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Navy's Top Admiral Dies in Apparent Suicide Shooting

Military: Jeremy Boorda was about to be questioned by a newsmagazine about a combat decoration he had worn.

May 17, 1996|ART PINE | TIMES STAFF WRITER

WASHINGTON — The Navy's top admiral died in an apparent suicide Thursday just before a newsmagazine was preparing to question him about whether he was wearing a combat decoration to which he was not entitled, Pentagon officials said.

Chief of Naval Operations Jeremy Michael Boorda apparently shot himself in the chest at his home at the Washington Navy Yard, using a .38-caliber pistol that belongs to his son-in-law, according to Pentagon officials. He was pronounced dead on arrival at District of Columbia General Hospital.

Navy officials said Thursday that they still were not certain that the admiral's death was related to the medals issue.

However, the Washington Post, in its editions today, quotes law enforcement officials in Washington as saying that Boorda had left two suicide notes, one to his wife and another to sailors in the Navy in which he acknowledged he made a mistake in wearing a Combat V on his decorations, normally awarded for service in combat. He had wrongly thought he was entitled to them, he said, but worried that some would never see his action as an honest mistake.

Boorda, 57, who entered the Navy as a seaman recruit and became the first enlisted man to rise to the post of chief of naval operations, commanded North Atlantic Treaty Organization forces during the early days of U.S. involvement in the Bosnian civil war.

President Clinton, who learned of the tragedy while at a meeting at the White House, reacted visibly when he heard the news. At a news conference later, Clinton praised Boorda for his "extraordinary energy and dedication."

Navy officials said that Boorda had left the Pentagon for home after learning that Newsweek was working on a story that called into question the admiral's right to wear a Combat V.

It was not clear what the consequences would have been if Boorda had worn the Combat V improperly. Navy observers said that the outcome would have depended on details of any such indiscretion.

Pentagon officials said that Boorda had worn the Combat V until about a year ago and then took it off, but they were unable to explain the change. They said that the interview initially had been scheduled for 1 p.m. but scheduling problems forced Boorda to postpone it to 2:30 p.m.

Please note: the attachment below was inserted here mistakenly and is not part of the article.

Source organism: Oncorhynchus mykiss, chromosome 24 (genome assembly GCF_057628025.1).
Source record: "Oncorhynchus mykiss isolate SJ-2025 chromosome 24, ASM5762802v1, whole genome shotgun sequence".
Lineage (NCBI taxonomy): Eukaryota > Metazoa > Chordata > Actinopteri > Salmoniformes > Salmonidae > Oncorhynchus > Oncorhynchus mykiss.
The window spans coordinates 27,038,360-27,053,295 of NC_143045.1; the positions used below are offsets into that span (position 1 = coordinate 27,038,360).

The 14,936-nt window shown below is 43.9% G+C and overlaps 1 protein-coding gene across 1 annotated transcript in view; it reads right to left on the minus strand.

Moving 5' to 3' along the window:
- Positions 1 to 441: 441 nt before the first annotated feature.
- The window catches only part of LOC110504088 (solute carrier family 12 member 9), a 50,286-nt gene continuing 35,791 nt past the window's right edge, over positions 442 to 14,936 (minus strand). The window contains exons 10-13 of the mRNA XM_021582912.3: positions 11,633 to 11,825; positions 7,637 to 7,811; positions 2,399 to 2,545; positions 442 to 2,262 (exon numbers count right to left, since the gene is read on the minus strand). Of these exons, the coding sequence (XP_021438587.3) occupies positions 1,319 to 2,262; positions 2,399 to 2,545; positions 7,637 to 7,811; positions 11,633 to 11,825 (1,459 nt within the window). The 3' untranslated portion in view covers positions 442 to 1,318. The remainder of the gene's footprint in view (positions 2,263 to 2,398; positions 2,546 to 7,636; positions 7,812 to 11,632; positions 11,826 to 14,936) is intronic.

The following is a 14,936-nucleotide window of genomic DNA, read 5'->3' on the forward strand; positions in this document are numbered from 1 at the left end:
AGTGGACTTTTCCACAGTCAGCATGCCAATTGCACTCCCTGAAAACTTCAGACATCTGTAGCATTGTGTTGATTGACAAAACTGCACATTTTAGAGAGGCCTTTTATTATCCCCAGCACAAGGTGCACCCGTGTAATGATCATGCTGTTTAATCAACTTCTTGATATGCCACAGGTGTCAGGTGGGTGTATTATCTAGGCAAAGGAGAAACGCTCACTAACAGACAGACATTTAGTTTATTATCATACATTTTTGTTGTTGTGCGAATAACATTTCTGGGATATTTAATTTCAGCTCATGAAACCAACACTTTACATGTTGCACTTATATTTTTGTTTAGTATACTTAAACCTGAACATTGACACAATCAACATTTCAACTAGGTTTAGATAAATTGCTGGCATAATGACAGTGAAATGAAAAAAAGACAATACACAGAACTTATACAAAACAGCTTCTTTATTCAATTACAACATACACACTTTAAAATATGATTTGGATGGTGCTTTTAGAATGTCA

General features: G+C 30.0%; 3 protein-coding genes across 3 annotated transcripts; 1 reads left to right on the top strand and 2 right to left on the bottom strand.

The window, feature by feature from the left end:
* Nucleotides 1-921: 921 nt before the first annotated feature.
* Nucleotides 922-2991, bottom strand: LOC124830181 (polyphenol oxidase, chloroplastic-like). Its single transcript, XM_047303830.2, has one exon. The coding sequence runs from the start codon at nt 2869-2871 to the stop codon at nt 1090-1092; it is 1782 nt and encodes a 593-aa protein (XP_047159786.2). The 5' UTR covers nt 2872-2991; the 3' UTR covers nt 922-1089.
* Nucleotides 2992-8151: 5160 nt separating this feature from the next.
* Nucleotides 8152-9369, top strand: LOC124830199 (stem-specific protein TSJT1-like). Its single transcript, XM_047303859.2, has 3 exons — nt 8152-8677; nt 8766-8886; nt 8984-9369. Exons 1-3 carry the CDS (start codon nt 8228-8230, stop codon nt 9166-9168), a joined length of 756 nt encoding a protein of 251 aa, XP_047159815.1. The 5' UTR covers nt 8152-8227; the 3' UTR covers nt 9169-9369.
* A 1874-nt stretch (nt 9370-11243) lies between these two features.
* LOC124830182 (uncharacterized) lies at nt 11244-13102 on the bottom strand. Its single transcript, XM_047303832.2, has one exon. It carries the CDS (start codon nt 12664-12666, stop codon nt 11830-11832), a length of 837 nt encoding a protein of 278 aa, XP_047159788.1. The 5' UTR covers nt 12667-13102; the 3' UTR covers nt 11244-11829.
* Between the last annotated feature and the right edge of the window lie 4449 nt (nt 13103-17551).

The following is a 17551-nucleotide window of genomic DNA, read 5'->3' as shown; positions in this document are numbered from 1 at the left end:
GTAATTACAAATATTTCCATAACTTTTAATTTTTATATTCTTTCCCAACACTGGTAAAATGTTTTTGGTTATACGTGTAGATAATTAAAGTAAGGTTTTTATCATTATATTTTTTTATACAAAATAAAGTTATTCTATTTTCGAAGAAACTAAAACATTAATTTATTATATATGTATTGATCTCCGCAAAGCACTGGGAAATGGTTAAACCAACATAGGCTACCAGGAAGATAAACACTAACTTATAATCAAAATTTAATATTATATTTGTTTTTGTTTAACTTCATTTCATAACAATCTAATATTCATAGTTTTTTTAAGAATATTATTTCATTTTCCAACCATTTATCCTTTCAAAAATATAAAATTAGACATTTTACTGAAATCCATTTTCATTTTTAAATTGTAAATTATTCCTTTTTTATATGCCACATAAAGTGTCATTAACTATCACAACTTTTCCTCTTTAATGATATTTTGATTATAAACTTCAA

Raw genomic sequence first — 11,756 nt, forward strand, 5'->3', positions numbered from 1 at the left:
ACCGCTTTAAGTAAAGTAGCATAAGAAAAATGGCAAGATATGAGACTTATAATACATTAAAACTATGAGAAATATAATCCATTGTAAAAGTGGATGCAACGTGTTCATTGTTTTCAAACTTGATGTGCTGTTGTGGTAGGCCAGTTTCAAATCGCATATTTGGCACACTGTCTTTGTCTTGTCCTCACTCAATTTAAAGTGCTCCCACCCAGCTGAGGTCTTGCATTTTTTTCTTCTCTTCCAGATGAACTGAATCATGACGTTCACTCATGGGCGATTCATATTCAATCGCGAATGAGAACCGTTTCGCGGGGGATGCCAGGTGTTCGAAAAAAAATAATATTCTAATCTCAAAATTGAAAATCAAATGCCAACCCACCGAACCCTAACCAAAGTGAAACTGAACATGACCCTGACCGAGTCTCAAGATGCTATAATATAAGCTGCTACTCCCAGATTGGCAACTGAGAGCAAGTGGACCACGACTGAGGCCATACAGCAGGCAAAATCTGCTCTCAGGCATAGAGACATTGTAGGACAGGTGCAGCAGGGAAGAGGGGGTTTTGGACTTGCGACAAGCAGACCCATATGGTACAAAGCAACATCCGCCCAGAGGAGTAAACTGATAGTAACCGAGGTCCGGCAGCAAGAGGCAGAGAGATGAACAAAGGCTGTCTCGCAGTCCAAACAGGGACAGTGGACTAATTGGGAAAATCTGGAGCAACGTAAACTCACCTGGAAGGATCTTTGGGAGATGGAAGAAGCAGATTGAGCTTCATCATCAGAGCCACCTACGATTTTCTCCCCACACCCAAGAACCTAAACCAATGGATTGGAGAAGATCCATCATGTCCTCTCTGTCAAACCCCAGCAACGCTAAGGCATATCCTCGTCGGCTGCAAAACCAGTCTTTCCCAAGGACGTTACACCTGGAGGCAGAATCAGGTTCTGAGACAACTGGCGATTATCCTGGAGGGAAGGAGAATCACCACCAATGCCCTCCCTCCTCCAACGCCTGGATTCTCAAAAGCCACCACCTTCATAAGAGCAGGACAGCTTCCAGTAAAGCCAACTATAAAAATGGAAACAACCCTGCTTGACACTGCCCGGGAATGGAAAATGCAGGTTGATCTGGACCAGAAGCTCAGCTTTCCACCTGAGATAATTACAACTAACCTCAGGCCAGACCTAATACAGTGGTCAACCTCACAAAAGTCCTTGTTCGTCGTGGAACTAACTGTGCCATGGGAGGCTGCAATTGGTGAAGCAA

Rear Adm. Kendell Pease, who was with Boorda shortly before the shooting, said that when he told Boorda about the subject of the interview, the admiral abruptly announced that he was going home for lunch instead of eating the meal that had been brought to his office.

Newsweek issued a statement late Thursday saying that it was saddened by the tragedy and confirming that it was working on the story. "Obviously, we had not published a story and had not reached any conclusions," the statement said.

Boorda was said to have told an aide after learning why Newsweek wanted to interview him: "Well, I guess the thing to do is bring them in and tell the truth and we'll talk about it."

The shooting is being investigated by the District of Columbia police and the Naval Criminal Investigative Service.

Boorda had been under pressure in recent months, not only as a result of efforts to downsize the Navy but over Navy scandals involving sexual harassment incidents and wrongdoing at the U.S. Naval Academy. He moved quickly to deal with each of them.

Nevertheless, both Pentagon officials and others who had seen or worked with him in recent weeks described the admiral as generally upbeat about the work he was doing. He became chief of naval operations in April 1994.

A gregarious, hard-working man, Boorda was known throughout the fleet both as a skillful commander and as a man who cared about ordinary sailors. He became known around the Navy as "the people's admiral."

Defense Secretary William J. Perry, leading a flood of praise that poured in for Boorda from official Washington and naval installations, called Boorda "a sailor's sailor" who "put the interest of sailors and their families first" throughout his career.

Navy Secretary John H. Dalton told reporters that he had not been aware of any medical condition that might have contributed to Boorda's desire to take his own life. Close aides to the admiral also were shocked and puzzled by the action.

Navy officials said that the citations accompanying the medals Boorda wore indicated that the decorations in question were awarded in connection with a "combat operation" but they did not specifically authorize him to wear a Combat V on the service ribbon.

However, the officials said, such decorations were awarded during the Vietnam War, at a time when virtually every decoration was given for "combat operations." They said it was not immediately clear whether Boorda was entitled to wear the Combat V.

The grandson of Ukrainian immigrants, Boorda was born in South Bend, Ind., and grew up in Chicago. He and his wife, Bettie, have four children.

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